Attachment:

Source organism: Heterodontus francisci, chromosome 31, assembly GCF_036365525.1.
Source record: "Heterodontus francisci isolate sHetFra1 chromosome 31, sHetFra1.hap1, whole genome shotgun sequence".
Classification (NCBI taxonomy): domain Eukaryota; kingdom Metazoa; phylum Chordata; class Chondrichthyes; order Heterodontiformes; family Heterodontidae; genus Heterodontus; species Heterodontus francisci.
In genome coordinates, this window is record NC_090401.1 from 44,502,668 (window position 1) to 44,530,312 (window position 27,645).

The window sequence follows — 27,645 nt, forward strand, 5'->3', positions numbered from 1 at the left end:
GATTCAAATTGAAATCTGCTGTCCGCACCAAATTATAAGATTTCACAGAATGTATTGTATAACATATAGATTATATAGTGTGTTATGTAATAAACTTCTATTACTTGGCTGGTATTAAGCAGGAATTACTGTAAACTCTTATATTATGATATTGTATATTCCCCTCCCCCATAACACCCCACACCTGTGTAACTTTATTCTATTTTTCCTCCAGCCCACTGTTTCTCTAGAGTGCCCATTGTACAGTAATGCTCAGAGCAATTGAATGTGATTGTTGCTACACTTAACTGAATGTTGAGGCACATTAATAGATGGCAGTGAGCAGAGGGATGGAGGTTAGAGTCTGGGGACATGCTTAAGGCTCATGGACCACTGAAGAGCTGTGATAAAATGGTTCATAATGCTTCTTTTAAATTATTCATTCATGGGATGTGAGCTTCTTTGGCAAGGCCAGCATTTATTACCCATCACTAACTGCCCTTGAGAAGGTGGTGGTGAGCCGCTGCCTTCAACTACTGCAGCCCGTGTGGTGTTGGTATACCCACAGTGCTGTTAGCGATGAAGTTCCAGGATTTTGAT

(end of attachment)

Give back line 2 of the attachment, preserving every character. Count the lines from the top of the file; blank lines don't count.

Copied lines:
Source record: "Heterodontus francisci isolate sHetFra1 chromosome 31, sHetFra1.hap1, whole genome shotgun sequence".